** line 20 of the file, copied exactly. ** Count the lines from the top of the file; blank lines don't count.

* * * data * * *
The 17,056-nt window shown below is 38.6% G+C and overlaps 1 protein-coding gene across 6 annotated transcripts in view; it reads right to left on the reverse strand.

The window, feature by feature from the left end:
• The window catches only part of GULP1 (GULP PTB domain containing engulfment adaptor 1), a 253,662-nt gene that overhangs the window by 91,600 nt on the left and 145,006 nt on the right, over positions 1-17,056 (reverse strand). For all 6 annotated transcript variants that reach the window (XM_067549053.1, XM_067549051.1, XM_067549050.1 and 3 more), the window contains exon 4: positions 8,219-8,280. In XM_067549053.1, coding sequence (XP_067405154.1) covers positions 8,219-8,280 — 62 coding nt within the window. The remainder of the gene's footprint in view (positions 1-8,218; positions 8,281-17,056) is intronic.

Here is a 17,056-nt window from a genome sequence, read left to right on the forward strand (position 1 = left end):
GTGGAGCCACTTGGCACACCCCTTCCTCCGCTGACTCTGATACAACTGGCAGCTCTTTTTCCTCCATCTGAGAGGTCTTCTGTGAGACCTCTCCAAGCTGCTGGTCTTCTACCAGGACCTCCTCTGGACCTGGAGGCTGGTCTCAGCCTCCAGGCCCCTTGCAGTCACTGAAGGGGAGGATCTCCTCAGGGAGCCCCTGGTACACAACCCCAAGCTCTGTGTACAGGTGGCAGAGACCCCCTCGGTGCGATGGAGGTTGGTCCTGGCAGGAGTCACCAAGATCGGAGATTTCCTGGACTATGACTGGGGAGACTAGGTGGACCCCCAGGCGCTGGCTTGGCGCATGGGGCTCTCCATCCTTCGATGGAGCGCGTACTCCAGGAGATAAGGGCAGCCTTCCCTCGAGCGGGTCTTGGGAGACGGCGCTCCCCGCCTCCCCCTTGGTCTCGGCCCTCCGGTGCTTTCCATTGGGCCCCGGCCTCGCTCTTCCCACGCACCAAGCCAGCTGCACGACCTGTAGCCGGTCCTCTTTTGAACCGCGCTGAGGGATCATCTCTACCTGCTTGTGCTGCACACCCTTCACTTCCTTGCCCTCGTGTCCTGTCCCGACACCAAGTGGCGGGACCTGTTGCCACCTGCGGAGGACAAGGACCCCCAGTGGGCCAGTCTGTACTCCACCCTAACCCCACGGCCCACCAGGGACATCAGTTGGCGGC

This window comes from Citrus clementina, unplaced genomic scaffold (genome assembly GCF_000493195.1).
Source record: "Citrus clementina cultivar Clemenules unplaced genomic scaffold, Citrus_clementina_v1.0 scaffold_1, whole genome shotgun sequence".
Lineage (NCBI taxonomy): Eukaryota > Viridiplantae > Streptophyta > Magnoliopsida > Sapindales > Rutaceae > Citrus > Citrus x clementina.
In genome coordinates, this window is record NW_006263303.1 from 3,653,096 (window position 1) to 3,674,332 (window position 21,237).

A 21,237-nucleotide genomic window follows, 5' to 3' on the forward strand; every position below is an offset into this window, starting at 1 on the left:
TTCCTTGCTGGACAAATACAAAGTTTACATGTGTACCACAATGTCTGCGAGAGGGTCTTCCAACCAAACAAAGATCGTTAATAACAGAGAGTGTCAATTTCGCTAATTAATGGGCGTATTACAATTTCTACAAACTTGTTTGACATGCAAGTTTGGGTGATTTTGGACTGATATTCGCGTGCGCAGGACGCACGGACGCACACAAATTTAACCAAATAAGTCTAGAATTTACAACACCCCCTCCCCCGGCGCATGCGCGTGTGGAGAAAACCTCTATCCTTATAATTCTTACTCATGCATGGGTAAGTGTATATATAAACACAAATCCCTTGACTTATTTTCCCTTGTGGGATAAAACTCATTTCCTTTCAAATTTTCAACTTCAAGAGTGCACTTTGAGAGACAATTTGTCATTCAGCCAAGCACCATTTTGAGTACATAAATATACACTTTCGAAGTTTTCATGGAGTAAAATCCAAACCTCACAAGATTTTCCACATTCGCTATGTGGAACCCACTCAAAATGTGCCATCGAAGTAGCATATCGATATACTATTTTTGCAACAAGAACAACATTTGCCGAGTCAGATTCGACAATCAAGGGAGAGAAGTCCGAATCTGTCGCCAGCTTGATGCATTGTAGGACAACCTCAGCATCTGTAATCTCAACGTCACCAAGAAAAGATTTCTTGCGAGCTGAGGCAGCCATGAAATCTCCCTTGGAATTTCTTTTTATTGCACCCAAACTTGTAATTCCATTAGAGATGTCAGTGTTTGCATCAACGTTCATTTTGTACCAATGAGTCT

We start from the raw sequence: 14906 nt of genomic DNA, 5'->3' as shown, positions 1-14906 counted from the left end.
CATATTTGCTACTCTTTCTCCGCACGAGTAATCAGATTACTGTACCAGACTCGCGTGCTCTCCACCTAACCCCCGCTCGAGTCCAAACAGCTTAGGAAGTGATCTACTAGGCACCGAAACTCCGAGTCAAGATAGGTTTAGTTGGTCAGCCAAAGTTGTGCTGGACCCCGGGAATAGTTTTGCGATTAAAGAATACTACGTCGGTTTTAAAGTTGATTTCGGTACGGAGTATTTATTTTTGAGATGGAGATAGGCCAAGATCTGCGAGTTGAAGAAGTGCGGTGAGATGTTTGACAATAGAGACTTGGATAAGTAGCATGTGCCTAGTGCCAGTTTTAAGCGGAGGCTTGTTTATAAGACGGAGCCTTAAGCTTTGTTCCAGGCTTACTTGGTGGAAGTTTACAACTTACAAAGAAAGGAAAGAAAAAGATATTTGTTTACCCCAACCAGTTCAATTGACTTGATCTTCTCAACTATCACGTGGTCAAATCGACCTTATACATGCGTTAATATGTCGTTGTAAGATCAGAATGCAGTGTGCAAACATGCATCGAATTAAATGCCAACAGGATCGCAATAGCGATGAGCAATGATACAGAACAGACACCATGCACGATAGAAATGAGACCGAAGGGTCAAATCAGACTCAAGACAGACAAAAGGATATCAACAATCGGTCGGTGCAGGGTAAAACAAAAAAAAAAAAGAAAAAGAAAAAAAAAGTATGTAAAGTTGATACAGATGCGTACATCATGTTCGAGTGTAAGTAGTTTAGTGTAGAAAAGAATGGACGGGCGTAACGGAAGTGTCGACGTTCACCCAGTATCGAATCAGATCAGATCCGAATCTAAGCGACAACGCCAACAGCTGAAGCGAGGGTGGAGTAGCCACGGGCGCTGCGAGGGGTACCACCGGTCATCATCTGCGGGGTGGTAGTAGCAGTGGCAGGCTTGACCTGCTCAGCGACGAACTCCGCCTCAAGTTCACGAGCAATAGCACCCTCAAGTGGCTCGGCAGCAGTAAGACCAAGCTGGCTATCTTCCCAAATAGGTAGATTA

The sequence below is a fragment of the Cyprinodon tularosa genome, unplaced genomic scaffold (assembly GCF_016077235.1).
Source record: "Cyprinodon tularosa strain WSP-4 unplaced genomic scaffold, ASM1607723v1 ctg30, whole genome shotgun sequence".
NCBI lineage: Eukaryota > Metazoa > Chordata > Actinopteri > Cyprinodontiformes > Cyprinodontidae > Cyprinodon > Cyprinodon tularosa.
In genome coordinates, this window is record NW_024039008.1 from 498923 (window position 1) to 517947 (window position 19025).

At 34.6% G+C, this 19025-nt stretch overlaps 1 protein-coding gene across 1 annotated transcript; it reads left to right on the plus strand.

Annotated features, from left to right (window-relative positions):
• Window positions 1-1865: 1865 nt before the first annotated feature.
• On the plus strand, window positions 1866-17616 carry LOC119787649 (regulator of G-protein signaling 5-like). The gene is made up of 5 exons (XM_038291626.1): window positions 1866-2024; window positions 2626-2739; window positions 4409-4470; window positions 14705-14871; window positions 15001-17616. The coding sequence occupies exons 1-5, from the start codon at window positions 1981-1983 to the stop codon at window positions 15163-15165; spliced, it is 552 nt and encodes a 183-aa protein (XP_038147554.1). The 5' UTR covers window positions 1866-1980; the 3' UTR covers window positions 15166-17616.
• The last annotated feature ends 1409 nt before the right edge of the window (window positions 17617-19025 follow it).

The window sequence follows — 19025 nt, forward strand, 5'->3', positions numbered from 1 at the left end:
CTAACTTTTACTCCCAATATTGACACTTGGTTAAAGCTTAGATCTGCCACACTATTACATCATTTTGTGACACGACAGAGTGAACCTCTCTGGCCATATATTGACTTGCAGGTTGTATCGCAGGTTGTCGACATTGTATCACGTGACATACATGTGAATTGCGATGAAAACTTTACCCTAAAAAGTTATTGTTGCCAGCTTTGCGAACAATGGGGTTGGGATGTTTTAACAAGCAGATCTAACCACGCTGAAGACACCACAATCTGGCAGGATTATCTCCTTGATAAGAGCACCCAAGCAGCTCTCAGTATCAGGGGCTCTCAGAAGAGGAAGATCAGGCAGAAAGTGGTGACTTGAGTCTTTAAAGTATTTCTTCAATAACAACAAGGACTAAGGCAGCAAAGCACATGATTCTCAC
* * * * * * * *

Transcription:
• Window positions 1-1865: 1865 nt before the first annotated feature.